If you’re getting into the market for electric motorized bicycles, have no fear. It can be frustrating to transition from petroleum-fueled mechanics to electrical. Because this is such a new concept, many people cling to what they know. Therefore, here are five practical tips to help you pick the right e-bike before you make a purchase.
Classes of Bikes
There are many different classifications of bikes. There are lighter bikes, which aren’t equipped for long-distance traveling, and then there are heavier models with all the bells and whistles. As you go up in classes, bikes will have more robust motors and more energy due to better battery power. Of course, with each upgrade comes a price jump, so you will also need to prepare for that.
Consider the Batteries
There will be different classifications of batteries based on strength and how much output they can give, or the time they will last before the next charge. The first is voltage. This is illustrated on your battery by a "V." Bike batteries with higher voltage will provide more power, torque, and achieve higher top speeds. The second is amp hours. Amp hours are illustrated on your bike's battery by "Ah." Amp hours determine the capacity the battery of your bike has. A bike battery with a higher Ah rating typically means that your battery will last longer. One last thing to consider is deciding between a lead-acid battery or lithium battery. Lithium batteries are much smaller in size and weight in comparison to lead-acid batteries. Lithium batteries also provide a greater life span to your bike than lead-acid batteries. A lithium battery can last anywhere from three to five years, whereas a lead-acid battery typically lasts from one to two years.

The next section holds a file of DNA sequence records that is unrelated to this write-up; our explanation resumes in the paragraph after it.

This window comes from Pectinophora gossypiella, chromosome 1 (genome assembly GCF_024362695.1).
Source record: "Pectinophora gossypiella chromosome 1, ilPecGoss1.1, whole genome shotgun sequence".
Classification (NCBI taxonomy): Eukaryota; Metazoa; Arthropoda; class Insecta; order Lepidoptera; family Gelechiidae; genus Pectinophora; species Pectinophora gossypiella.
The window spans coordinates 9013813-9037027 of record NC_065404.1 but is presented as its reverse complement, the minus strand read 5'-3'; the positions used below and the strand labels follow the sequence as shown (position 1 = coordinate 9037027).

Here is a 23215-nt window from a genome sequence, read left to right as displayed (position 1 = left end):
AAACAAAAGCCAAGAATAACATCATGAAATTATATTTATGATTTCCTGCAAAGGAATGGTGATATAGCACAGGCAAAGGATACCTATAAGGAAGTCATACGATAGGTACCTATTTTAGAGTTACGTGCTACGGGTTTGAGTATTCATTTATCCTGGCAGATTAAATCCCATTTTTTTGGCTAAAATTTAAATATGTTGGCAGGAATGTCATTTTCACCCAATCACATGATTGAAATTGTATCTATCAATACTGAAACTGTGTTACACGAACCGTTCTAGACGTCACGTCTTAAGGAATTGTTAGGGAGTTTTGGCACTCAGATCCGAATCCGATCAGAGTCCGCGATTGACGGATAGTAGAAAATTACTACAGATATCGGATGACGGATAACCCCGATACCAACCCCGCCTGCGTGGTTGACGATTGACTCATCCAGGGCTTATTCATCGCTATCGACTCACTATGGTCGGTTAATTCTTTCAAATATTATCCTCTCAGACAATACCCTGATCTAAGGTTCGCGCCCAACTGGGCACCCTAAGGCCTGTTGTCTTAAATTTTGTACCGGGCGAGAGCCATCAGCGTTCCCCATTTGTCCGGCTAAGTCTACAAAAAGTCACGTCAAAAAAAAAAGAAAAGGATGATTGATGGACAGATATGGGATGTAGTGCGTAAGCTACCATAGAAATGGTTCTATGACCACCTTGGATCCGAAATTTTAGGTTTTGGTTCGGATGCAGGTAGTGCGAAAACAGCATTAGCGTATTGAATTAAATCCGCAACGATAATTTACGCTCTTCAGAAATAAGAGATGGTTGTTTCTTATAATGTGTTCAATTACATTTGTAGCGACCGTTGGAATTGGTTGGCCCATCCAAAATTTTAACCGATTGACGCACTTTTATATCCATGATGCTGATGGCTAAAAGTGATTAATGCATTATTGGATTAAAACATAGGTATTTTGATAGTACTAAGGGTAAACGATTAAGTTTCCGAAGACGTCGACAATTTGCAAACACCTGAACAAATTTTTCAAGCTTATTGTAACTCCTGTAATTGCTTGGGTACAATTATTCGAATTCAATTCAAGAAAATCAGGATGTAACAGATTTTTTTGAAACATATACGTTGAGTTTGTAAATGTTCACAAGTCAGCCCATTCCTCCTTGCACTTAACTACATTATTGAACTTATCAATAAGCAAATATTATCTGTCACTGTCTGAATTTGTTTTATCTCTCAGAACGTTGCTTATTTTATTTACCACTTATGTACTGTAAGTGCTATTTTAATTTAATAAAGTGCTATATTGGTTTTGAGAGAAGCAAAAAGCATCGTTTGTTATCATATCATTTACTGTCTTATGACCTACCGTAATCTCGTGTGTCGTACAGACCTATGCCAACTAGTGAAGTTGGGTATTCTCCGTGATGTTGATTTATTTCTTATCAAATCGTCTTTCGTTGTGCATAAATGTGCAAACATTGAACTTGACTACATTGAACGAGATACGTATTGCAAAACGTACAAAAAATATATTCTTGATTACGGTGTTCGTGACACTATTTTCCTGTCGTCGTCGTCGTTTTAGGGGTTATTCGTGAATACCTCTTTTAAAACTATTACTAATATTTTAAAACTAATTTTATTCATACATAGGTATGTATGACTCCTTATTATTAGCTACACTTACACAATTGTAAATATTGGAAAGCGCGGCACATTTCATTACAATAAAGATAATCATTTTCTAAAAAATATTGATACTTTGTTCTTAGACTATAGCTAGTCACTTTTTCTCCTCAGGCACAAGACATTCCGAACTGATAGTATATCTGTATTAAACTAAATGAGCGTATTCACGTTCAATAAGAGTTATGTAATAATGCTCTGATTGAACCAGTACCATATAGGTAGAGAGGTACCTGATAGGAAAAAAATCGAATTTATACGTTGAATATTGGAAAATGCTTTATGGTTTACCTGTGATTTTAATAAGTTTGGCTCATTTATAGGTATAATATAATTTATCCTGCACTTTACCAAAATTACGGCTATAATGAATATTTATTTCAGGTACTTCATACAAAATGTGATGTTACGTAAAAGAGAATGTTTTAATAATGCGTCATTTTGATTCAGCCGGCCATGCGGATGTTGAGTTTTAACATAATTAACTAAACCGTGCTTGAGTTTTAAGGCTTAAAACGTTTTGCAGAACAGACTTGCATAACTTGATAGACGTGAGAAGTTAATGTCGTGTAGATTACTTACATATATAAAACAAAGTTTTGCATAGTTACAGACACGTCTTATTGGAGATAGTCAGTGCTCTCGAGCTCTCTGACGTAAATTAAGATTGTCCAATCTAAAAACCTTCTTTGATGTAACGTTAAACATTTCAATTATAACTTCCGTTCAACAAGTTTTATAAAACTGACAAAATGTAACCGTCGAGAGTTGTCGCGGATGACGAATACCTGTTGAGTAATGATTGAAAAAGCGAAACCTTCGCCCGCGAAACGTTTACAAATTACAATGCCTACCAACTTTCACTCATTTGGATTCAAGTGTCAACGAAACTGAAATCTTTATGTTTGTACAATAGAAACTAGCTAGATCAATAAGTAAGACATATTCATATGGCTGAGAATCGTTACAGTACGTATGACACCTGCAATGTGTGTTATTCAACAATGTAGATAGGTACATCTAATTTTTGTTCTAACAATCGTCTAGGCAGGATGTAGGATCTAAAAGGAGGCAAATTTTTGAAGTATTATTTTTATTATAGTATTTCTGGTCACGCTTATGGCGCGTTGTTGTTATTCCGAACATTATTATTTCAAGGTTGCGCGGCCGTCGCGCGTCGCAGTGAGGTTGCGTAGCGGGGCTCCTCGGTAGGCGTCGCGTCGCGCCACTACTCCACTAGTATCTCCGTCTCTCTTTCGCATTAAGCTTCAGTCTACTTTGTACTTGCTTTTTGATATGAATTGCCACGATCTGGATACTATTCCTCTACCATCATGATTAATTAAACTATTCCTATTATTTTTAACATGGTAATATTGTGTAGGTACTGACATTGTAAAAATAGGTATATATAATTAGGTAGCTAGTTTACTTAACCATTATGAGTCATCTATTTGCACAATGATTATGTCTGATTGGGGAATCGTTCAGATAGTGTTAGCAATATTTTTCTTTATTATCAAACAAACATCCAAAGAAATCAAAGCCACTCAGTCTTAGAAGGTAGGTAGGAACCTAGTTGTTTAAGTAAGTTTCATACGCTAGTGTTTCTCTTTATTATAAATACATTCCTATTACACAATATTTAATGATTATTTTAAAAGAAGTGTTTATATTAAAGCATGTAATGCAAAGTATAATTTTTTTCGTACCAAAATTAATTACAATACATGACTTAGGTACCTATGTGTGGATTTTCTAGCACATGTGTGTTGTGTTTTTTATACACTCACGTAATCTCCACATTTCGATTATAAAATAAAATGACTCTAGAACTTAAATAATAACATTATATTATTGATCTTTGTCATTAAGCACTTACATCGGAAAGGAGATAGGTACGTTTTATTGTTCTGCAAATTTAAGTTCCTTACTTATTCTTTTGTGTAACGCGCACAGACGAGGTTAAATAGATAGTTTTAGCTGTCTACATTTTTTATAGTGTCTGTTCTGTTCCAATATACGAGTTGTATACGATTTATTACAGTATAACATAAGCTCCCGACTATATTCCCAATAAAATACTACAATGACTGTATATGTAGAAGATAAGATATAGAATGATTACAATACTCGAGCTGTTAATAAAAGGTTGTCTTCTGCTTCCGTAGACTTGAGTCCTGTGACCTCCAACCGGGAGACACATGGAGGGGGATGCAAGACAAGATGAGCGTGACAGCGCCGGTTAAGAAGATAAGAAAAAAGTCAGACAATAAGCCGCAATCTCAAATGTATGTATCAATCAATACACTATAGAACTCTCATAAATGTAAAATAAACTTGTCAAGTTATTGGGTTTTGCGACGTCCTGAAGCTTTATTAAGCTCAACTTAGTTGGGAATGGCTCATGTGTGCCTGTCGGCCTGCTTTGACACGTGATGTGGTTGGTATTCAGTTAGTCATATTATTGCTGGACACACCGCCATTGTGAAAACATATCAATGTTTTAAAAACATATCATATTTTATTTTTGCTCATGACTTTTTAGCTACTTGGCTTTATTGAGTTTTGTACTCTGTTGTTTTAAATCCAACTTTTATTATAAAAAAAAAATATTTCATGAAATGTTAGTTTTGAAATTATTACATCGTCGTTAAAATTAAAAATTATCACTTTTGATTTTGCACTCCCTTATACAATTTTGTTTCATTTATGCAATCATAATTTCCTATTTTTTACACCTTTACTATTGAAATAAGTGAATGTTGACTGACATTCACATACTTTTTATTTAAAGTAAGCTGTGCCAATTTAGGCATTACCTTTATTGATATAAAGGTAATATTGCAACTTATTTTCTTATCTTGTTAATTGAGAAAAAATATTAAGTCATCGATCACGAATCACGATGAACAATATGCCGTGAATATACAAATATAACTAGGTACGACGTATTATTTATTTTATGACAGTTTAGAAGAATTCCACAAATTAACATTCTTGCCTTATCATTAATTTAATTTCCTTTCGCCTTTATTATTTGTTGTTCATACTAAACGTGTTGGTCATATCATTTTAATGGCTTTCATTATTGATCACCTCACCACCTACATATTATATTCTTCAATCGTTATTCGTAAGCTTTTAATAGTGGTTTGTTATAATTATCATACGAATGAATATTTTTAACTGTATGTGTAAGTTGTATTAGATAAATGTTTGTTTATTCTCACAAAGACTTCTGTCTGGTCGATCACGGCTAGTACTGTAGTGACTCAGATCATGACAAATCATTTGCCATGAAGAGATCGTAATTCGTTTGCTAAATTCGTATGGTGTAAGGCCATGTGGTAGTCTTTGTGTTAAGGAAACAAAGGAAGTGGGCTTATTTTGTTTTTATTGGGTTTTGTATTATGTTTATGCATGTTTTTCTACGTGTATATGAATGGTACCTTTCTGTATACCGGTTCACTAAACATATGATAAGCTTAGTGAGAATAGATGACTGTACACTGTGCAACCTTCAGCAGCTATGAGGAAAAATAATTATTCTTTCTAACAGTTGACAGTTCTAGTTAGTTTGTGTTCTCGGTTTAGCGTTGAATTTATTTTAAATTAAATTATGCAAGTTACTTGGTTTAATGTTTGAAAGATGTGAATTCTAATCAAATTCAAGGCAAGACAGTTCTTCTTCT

Part of the allure of electric bikes is that there are fewer moving parts with the mechanism of the motor. Fewer parts mean it’s easier to work on and takes less time to fix to be on the road and on your way. However, when you look at different classes of bikes, you’ll be looking into different styles of motors as well.
The more expensive the bike, the larger and stronger the motor, which ultimately means that there will be more moving parts. This is something that you will have to make a firm decision on because once you make your purchase, you must keep up with the maintenance on it.
New Versus Used
You’ll also need to consider whether you want to buy new or used. If you’re buying a new bike, you might be making costly payments for some time. You can take out a loan for e-bike financing, so factor that into your budget.
If you find a decent bike from a previous owner who took care of their investment, it will be like new, and it will need minimal maintenance to fix anything that might need repairs in the future.
You’ll also have additional torque or pulling capacity levels with different motor styles. You must keep in mind that higher torque doesn’t always mean faster speeds. Sometimes, it can scale and offroad well, but this doesn’t necessarily convert to speed.
You will want to look into ergonomics and aerodynamics in terms of speed, but it could be that your motor is built for both. You will need to make sure you have the right balance of both so you won’t be stuck with something that you didn’t intend to buy.
With these five practical tips to help you pick the right e-bike, you should have no trouble finding what you need.